Zgard – Contemplation (Heathenriser)

Thursday, 12th June 2014
Rating: 7.5/10

It’s a love/hate relationship with Ukraine’s Zgard. These one-man projects are always complicated in one way or another because the music is limited by one musician’s individual ideas in their own style which may not translate so well to others. Whatever it takes to get something out of the system or expressing a concept are common cases for musicians. In any case, Zgard’s Yaromisl is a really good musician. Too bad we can’t say the same for his music.

Contemplation is a winter wonderland gone angry. It’s soaked in many (rather too much) snow-based sound effects that form the wintery atmosphere, plus bird calls, operatic choral verses, dramatic keyboard solos, and so on. Too many special effects can make an album render somewhat as a movie soundtrack, which it’s not, and we don’t want to feel like we’re listening to anything close to a movie soundtrack. Sometimes it’s like having to trek through snow just to hear the first guitar string strum or vocal syllable. It’s alright the first few listens, but after a while gets tiring and the thrill soon dulls out.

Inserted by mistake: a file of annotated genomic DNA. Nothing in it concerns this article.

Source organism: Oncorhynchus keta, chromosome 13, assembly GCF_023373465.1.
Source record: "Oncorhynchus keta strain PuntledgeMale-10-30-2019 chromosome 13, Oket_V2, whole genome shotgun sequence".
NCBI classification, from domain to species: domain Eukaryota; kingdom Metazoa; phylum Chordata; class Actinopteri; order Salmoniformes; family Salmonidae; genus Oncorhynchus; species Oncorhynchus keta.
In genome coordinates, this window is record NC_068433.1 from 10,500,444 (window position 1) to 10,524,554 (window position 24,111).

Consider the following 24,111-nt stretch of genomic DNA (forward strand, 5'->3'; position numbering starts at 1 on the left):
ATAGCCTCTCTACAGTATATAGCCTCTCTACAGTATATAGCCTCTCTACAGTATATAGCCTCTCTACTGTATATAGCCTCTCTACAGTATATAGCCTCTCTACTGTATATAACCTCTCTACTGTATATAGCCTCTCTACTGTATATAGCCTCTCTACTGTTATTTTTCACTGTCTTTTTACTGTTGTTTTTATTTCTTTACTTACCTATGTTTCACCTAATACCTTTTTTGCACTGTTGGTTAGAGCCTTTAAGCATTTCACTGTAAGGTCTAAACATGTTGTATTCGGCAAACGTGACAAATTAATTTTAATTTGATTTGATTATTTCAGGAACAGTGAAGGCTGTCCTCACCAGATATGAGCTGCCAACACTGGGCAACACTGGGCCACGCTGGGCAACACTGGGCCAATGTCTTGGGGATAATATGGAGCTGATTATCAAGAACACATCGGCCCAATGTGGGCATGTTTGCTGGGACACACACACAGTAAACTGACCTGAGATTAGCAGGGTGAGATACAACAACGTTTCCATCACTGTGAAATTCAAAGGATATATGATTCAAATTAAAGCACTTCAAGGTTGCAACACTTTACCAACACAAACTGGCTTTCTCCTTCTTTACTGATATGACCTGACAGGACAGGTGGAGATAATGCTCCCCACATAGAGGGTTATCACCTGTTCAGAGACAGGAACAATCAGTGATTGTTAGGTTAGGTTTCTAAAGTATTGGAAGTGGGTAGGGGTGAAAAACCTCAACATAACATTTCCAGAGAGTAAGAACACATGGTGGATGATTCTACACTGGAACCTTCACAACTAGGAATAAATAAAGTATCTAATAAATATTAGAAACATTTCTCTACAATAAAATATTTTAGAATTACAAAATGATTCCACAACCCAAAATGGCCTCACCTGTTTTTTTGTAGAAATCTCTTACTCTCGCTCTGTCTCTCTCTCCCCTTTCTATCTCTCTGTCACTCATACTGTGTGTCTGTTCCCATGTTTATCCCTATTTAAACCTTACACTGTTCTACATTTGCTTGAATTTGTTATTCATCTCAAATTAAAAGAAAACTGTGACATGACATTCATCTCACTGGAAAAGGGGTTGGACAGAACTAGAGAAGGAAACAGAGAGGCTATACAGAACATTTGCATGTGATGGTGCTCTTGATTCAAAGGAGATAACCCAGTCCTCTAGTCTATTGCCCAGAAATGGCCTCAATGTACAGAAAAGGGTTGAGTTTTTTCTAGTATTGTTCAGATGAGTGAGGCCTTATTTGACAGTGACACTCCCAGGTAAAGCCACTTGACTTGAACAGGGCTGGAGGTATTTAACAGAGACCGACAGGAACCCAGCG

One noteworthy song is “Through the Forest” with outstanding sopilka solos. The sopilka, a Ukrainian flute, is excellent instrument choice for Zgard. Still, the most striking song on the album is “Incarnation Memory.” Guaranteed, we’ve never seen the vargan (a.k.a. mouth harp) played so gnarly. Any metaller could easily say “why didn’t we think of that before?” So much for folk metal, bring on the vargan metal! If there’s one good reason own this album, it’s that “Incarnation Memory” pretty much makes it worth it.

Contemplation is a fairly good album, but for the most part best as a one-time listen because the dense structure seems to grow weaker every time it’s played. Again, Yaromisl is a talented multi-instrumentalist and a wicked harsh vocalist, but he ought to try focusing more on the music and less on the mood, tones, ambiance, and themes of the songs. There are a couple great songs on the record, but being the last two of seven tracks, they nearly came too late.

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